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  • Writer's pictureEmilene Leone

The Sound Conservatory, Rock Island, Illinois

A few months back, I stumbled upon this article about a new business in downtown Rock Island, The Sound Conservatory Located in a former theater, my interest was piqued, as always, because I love old buildings, and learning about their past, and seeing them be redeveloped and reused. But also, on a selfish note, I was extremely curious about it because, the article mentioned that the third floor of the building would be converted to condo spaces and downtown Rock Island condos are on my brain right now, as I am looking to move into one in the near future. I absolutely love Rock Island and think some of the most interesting architecture in the Quad Cities can be found on the streets of downtown Rock Island.

And so, on a lazy day when I was trying to figure out what building I'd like to photograph for this blog next, I realized I was facebook friends with the owner, Andrzej Kozlowski, so I decided to reach out and ask if I could come and take photos of the building.

He very graciously allowed me access to the space, and I got to learn quite a bit about the building and his plans for the future.

According to the Rock Island Preservation Society the structure was originally built in 1901 as the Illinois Theatre, a live theater venue. Wouldn't it be incredible to travel back in time and see the kinds of plays, concerts, and shows that would have performed there?

As times changed, and movies came into our lives, and vaudeville went out of style, there was less demand for live theatre venues and the building became, first, a Montgomery Wards department store, and, later, the home of Hyman's Furniture. It was then donated to the local YWCA, who has owned it since then and used it for various purposes.

But now, a new life for this beautiful old building, and a return to its musical roots. The Sound Conservatory has set up shop on the first floor as a music store and academy.

As I approached the building from the outside, I felt like the shadows on the building from the stairs were creating a giant piano keyboard across the brick exterior, like the old theater building is so happy to have music within its walls again that it wants to sing its joy out to the world.

I'm a little bit of a romantic when it comes to old buildings and their souls---okay, a LOT bit of a romantic, and it might be an imaginative extrapolation on my part to say that a building is happy, but I anthropomorphize buildings, always have, and I truly feel like this structure is thrilled to have the sounds of pianos and other instruments ring out from its walls again.

On the first floor, musical instrument sales are in full swing. As you walk into the front door, beautiful pianos are everywhere, just waiting for their next owners to bring them home.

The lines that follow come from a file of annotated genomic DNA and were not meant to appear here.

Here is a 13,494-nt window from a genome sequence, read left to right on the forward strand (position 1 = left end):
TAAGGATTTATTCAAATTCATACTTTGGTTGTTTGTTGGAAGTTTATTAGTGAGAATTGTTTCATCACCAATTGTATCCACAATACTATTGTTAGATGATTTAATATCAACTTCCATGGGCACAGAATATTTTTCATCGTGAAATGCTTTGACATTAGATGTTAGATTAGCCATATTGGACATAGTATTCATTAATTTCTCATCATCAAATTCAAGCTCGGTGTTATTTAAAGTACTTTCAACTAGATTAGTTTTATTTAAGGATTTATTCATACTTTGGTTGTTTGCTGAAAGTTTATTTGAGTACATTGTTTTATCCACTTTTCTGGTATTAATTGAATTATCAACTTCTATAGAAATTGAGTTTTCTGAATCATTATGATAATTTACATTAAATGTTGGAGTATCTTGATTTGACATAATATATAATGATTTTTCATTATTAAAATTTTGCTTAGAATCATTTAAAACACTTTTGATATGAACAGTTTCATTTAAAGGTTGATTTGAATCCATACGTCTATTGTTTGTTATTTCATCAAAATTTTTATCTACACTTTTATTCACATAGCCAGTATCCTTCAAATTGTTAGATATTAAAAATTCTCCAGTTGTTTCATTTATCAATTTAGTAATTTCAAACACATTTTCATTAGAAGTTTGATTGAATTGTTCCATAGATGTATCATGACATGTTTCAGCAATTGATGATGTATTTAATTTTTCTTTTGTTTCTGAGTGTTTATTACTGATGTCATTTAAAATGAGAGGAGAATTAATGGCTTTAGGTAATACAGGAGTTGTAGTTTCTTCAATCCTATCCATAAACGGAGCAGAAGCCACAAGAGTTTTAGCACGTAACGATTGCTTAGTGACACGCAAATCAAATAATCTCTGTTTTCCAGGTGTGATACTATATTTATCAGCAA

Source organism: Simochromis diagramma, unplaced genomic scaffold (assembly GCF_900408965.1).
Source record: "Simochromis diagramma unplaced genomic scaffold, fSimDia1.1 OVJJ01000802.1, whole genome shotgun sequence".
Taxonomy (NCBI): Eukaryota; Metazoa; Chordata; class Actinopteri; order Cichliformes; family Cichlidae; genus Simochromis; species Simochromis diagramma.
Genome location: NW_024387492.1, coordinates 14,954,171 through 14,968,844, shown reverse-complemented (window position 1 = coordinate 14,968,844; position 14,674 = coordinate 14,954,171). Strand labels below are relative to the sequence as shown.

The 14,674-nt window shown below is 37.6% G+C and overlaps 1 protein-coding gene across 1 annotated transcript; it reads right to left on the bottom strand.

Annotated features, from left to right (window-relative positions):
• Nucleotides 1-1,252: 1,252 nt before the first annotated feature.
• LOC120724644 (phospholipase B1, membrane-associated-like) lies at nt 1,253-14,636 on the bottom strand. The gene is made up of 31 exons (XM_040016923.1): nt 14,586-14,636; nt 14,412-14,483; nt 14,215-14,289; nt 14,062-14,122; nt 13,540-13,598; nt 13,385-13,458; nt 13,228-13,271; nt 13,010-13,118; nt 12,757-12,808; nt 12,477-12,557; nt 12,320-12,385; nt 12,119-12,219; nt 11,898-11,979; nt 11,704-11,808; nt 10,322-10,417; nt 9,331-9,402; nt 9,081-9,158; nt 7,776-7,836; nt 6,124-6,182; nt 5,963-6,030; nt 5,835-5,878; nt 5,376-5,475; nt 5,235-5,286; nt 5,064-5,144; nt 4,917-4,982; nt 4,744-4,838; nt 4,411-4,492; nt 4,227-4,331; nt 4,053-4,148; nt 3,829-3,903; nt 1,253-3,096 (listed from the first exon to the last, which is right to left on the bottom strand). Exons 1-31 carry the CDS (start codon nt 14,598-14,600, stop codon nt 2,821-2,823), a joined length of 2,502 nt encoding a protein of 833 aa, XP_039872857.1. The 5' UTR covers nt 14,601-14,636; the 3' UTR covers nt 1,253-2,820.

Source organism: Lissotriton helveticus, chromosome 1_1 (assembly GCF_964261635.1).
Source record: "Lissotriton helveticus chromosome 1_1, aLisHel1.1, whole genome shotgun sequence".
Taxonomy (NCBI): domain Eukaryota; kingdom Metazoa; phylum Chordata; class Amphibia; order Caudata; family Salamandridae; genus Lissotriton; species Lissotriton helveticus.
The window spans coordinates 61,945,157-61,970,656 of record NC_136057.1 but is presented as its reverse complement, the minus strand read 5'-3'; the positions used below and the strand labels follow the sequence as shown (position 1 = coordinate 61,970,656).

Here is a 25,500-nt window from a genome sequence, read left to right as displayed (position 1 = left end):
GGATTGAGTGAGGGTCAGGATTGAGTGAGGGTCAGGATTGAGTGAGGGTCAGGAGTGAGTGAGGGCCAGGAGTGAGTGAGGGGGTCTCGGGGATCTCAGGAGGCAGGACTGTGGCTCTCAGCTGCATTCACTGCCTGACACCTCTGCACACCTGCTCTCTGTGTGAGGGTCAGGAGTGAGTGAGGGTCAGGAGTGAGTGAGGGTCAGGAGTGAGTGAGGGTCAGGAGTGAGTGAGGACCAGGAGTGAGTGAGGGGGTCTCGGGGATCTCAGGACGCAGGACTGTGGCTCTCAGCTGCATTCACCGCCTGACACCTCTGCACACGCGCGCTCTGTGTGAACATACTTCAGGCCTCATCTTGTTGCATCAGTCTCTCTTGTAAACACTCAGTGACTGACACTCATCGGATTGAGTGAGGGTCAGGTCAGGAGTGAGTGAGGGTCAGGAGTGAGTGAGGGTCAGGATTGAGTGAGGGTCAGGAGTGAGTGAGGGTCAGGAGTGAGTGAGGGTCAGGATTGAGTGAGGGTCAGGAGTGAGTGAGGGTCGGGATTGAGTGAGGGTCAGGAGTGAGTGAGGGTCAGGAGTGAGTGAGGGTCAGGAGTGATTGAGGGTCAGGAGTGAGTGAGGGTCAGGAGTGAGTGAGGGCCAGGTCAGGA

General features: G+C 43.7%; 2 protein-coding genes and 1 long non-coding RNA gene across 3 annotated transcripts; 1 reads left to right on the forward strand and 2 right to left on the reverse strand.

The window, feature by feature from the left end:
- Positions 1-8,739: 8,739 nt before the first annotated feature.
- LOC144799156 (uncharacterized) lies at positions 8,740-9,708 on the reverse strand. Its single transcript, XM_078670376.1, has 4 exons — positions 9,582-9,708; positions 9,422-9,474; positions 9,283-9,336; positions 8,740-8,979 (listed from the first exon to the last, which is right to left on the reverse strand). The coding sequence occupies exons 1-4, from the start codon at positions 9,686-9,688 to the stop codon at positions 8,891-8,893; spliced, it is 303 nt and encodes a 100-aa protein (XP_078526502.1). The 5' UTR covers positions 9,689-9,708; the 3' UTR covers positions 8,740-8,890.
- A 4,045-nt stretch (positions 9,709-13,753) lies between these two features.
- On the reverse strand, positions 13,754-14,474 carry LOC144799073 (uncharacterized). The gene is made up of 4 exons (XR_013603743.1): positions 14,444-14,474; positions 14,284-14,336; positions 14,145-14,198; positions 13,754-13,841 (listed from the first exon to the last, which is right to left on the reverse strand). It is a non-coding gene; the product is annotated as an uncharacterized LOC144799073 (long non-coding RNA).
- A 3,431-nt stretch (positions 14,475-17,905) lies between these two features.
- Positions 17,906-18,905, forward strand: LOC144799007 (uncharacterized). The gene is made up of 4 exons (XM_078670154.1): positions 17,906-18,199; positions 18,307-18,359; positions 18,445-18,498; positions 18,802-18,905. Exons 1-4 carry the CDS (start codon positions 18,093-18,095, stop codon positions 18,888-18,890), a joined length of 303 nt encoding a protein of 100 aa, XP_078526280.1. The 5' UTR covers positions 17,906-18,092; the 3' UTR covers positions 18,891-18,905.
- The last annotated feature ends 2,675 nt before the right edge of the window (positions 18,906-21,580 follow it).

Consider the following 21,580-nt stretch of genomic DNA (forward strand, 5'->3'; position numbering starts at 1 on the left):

Rooms for music lessons are just down the hall.

Beyond these spaces, the rest of the building is mostly a work in progress. I was allowed access to the space to document it as-is, taking many "before" photos of the space that will be perfect to use as before and after photos as work continues throughout the building.

There is a plan for every inch of the space, and it will be exciting to see it as it changes!

Some rooms will serve as areas to service, repair, and restore pianos. I was able to see this Victorian beauty in the middle of its refinishing.

The southern light streaming into this space was absolutely breathtaking.

There is a grand staircase leading to the upper floors.

The plans for the upper floors include a concert venue, an area to display information about music history, and on the third floor, there will be loft apartments. While it looks chaotic now, one doesn't have to use much imagination at all to see that it will all be a beautiful space again someday. For now, I was happy to prowl around and take the project's "before" photos.

It's exciting to see positive change come to downtown Rock Island and can't wait to see the "after" photos someday.

But until then, here are the before photos:

Despite the current appearances, this building has such happy vibes, like the cheers of the audiences from the glory days gone by are still somehow lingering in the air.

And in the meantime, while the building awaits its true and full restoration, modern audiences are able to contribute their cheers to the building as the Sound Conservatory offers musical concerts and performances. I was able to attend one last week, a fundraiser for the Rock Island-Milan School District music program and took some photos:

If you are interested in seeing this beautiful space, enjoying some music, and helping a good cause, the Sound Conservatory is hosting a jazz dinner in support of downtown Rock Island's Nest Cafe and their efforts to feed the community this holiday season.

While it is exciting to see the arts flourish in downtown Rock Island, the magical thing for me is that even in bringing some culture and elegance to the area, a big part of Rock Island's charm is its refusal to let anyone or anything get too stuffy or fancy. As I finished up my photography for the day, imagining the elegant concerts that will take place, and the glamorous apartments that will be located within the walls, I laughed as I read the message on this dumpster by the back exit.

Bad bitches only, love it. Very Rock Island. As a decidedly not bad bitch myself, I decided that was my cue to say goodbye for the day and maybe look for a dumpster that read "Awkward, nerdy, architecture enthusiasts only" to hang out by instead.

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